Thursday, October 08, 2009

Hamas: Ideologically Challenged, Militarily Limited by Matthew Levitt

Hamas in the Gaza Strip is under significant stress. As a government it has failed to provide for the needs of its purported constituents, and remains an international pariah under economic siege. At the same time, its credentials as a “resistance” movement lose currency by the day as the movement continues to refrain from attacking Israel for fear of reprisal attacks in the wake of Israel’s Caste Lead operation in December 2008 and January 2009.

Al Qaeda itself, which highlights the Palestinian cause in its rhetoric but gives the issue short shrift in its operational planning, has taken advantage of the opportunity to try to lure Hamas operatives away from the movement’s nationalist focus to the cause of global jihad. In February 2008, the elusive Abu Omar al-Baghdadi, head of al-Qaeda in Iraq, denounced Hamas’ leadership for betraying Islam and called on Hamas’ military wing to break off from the group and join the global jihadist movement.

Recognizing the damage such challenges pose to Hamas’s own jihadist credentials, the movement’s Izz al Din al Qassam terrorist wing posted a paper on its website last month entitled “The Concept of Jihad as the Islamic World Understand” [sic] highlighting the work of Sheikh Yousef Qaradawi, famous for his religious edicts (fatwa) justifying suicide bombings targeting civilians in Israel and Iraq. Qaradawi, the paper stresses, “is extremely careful to distinguish between extremist groups that declare war on the whole world, killing indiscriminately, tainting the image of Islam and providing its enemies with fatal weapons to use against it, on the one hand, and on the other groups resisting occupation.” The effort to cloak itself in the mantle of a noted Islamist theoretician like Qaradawi, who is known for his vocal support for violent jihad, is a telling sign of the pressure Hamas feels it is under in the wake of its poor performance fighting Israel last winter and in light of its relative quiet since. Israeli officials have described the current Hamas policy as “industrial quiet,” which includes a pause in violence for the practical purpose of rearming and the strategic aim of consolidating its control in Gaza.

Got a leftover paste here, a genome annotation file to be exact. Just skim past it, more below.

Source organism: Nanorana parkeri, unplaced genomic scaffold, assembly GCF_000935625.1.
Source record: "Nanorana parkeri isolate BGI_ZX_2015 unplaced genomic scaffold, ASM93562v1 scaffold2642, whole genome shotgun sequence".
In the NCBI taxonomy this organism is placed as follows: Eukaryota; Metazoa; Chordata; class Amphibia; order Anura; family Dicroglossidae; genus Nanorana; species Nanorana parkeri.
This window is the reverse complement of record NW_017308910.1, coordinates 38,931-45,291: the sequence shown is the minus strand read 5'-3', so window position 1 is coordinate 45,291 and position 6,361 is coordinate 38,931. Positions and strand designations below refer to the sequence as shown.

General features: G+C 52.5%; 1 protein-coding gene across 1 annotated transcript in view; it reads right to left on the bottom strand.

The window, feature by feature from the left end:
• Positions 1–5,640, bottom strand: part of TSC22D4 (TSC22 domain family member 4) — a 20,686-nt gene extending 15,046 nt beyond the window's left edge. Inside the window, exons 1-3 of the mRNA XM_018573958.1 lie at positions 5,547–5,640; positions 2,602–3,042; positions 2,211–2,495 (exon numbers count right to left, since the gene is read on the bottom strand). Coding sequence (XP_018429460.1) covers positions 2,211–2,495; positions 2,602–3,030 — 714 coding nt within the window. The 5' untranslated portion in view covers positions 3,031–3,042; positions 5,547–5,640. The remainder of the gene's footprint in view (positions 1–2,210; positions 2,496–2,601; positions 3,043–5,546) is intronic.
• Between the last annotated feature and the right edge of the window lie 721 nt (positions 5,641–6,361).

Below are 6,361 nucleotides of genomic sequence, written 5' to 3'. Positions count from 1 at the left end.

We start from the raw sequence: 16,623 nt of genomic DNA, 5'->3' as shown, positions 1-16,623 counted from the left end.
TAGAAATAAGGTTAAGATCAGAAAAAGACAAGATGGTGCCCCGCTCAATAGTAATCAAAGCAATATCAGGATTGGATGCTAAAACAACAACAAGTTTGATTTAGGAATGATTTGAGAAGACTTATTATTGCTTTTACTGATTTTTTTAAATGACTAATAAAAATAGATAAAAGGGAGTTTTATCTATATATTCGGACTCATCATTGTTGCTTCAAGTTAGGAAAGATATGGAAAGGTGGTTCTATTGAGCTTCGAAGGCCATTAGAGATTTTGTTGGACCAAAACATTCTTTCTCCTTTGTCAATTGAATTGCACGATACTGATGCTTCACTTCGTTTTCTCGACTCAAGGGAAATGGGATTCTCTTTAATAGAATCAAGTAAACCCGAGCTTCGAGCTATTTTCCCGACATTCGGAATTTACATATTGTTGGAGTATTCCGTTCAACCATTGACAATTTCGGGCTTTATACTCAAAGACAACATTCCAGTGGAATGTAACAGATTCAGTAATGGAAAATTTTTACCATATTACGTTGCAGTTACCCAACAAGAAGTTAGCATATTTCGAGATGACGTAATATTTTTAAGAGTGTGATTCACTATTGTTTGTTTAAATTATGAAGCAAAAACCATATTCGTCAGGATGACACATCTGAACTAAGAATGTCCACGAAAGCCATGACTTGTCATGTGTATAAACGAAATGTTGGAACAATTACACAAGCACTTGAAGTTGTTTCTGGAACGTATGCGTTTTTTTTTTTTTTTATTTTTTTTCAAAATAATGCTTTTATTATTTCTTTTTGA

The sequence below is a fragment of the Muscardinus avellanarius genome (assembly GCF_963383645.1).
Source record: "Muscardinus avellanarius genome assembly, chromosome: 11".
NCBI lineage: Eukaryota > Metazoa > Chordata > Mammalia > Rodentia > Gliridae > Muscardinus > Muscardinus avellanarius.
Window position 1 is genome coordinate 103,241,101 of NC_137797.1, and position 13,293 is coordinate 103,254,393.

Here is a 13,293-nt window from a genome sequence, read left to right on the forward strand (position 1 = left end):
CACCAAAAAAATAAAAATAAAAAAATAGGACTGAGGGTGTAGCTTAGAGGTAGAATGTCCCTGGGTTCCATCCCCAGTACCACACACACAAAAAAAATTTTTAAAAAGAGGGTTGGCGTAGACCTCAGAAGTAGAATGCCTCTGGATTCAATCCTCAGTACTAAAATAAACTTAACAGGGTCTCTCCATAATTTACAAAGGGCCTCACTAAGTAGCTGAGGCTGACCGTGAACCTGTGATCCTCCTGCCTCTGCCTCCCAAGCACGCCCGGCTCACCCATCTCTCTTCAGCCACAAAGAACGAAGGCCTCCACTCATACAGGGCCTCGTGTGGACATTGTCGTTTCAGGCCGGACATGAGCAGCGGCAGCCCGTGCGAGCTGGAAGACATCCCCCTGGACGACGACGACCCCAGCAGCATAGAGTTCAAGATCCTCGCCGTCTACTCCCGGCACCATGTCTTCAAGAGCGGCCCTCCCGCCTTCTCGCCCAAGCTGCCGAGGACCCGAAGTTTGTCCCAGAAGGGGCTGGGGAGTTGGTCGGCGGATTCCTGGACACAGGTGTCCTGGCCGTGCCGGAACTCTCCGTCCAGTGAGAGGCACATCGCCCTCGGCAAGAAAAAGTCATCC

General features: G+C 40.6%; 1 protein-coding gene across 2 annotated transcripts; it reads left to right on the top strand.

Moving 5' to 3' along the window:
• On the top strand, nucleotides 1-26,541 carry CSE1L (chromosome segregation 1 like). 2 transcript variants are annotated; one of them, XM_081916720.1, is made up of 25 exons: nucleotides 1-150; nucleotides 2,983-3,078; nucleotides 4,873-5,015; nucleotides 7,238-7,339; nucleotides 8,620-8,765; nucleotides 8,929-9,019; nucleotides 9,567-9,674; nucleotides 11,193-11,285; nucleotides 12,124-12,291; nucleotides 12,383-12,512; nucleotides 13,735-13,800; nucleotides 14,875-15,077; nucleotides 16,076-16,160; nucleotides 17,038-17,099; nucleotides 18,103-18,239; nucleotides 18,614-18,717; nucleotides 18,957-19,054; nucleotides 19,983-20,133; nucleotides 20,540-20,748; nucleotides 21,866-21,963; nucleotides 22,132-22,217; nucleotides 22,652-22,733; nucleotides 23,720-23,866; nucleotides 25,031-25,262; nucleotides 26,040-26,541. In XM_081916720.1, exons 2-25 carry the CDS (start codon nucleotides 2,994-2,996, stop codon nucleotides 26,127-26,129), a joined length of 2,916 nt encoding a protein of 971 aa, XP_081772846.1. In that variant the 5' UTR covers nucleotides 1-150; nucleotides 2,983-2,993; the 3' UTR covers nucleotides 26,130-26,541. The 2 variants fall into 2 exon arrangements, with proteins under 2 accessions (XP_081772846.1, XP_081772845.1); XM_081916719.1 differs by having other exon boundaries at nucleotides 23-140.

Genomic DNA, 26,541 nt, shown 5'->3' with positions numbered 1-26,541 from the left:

Hamas failed to inflict significant Israeli casualties over the course of the Caste Lead battles, and instead of protecting its civilian population Hamas hid its leaders and armaments behind civilian structures such as mosques and hospitals. According to a new Washington Institute study, Hamas in Combat: The Military Performance of the Palestinian Islamic Resistance Movement, despite the violent threat Hamas poses to regional stability, the movement’s fundamental military strength should not be overestimated.

Engaged in secular politics, failing to institute shariah law, and cracking down on fellow Palestinians who attack Israel or threaten Hamas’s rule, Hamas in Gaza has created a vacuum which salafi-jihadi groups – often populated by disgruntled Hamas operatives – have been keen to fill. To date, however, al Qaeda inspired groups in Gaza have enjoyed very limited success.

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